I assumed this morning that we’d see baseball writers playing lawyer today. I didn’t expect we’d see a baseball writer playing malpracticing lawyer, but here we are with Tom Haudricourt, speaking to WTMJ in Milwaukee this morning:
“Ryan Braun’s explanation was that this was money (reportedly $20,000 to $30,000) owed Tony Bosch for consulting for his appeal of his positive drug test that he had overturned last winter. This should be easily provable by Braun’s attorneys … They should have correspondence with Bosch, hiring him as a consultant, paying him as a consultant. They should have their own records, so this is a good time for them to come forward and back their client…They should back it up with their proof and be done with it.”
If Bosch was a consultant — and one of Braun’s attorneys did admit that he spoke with Bosch, even if he said Bosch’s help was “negligible” — the communications between them are protected by the attorney-client privilege and by the work product privilege. It would be an ethical violation and a grounds for discipline by the state bar for Braun’s attorneys to release such information. It would also give Braun the right to sue his own attorneys.
I’m pretty sure Tom Haudricourt would never demand that one of his colleagues in the press reveal his source or his reporter’s notes simply because the subject matter suddenly becomes interesting. In light of that I’m rather surprised that he’d so cavalierly demand that an attorney abandon his legal and ethical obligations like this.
Or it’s quite possible that Haudricourt has no idea what he’s talking about and his demand here is made out of ignorance of the legal system as opposed to his disregard for it.
Imagine that. From a baseball writer.
Free agent first baseman James Loney has reportedly signed a minor league deal with the Rangers, per FanRag Sports’ Jon Heyman. The deal includes an invite to spring training and a $1 million salary if he makes the major league roster in 2017.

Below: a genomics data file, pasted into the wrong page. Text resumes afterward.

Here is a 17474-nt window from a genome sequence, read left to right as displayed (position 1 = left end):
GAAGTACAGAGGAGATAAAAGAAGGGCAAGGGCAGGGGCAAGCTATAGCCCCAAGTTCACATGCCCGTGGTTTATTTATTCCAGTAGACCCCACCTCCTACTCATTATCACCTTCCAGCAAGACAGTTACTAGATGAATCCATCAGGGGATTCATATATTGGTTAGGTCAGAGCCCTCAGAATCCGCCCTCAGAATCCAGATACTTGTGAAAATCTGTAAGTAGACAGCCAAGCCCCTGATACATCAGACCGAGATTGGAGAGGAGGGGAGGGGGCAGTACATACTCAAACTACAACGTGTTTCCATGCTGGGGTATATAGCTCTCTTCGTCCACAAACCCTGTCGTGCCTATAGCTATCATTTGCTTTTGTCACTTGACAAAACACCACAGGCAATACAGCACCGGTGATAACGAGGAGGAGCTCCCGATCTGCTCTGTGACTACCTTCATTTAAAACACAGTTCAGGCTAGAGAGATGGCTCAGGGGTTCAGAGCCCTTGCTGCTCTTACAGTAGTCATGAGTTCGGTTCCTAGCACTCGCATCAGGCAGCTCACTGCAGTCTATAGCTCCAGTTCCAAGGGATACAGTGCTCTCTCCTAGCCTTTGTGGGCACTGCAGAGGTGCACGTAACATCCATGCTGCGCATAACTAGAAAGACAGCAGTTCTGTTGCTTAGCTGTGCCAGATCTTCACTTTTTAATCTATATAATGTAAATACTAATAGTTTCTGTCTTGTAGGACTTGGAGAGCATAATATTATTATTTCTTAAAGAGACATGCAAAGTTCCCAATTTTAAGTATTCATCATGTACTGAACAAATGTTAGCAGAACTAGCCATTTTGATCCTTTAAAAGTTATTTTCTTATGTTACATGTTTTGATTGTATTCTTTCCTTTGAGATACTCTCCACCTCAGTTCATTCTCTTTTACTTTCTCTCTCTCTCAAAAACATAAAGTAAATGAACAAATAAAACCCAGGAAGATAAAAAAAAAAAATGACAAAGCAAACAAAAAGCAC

Loney picked up a one-year stint and starting role with the Mets in 2016, slashing .265/.307/.397 with nine home runs in 336 PA. While his numbers were down a hair from the .280/.322/.357 batting line he produced with the Rays in 2015, he provided the Mets with a necessary, if underwhelming upgrade over an injured Lucas Duda through most of the season.
The 32-year-old infielder is expected to have some competition at first base, with at least five other candidates in the mix: Jurickson Profar, Ronald Guzman, Ryan Rua, Joey Gallo and Josh Hamilton. Rumor has it that the team is planning on platooning Rua and Profar in 2017, barring any impressive breakouts or injuries during spring training, though Loney could still provide the club with some veteran depth and a decent left-handed bat off the bench.
Comments from an anonymous team official suggest that Rangers right-hander Tyson Ross will not be expected to join the rotation until May or June, per a report from Jeff Wilson of the Fort Worth Star-Telegram. Both Ross and GM Jon Daniels favor a conservative approach for the 29-year-old as he works his way back up to full health after undergoing surgery last October to relieve thoracic outlet syndrome.
The delay is reportedly being implemented so that Ross will be have the strength and stamina to contribute during the stretch run. Per Daniels:
We would rather err on a little extra time up front with the goal being to finish strong, pitching in big spots, meaningful games down the stretch and hopefully past 162.
Ross signed a one-year deal with the team on Thursday after pitching through an injury-riddled season with the Padres in 2016. If all goes according to plan, he’ll slot into a rotation that includes Yu Darvish, Cole Hamels, Andrew Cashner and Martin Perez. The Rangers are expected to narrow down their fifth starter alternatives in spring training.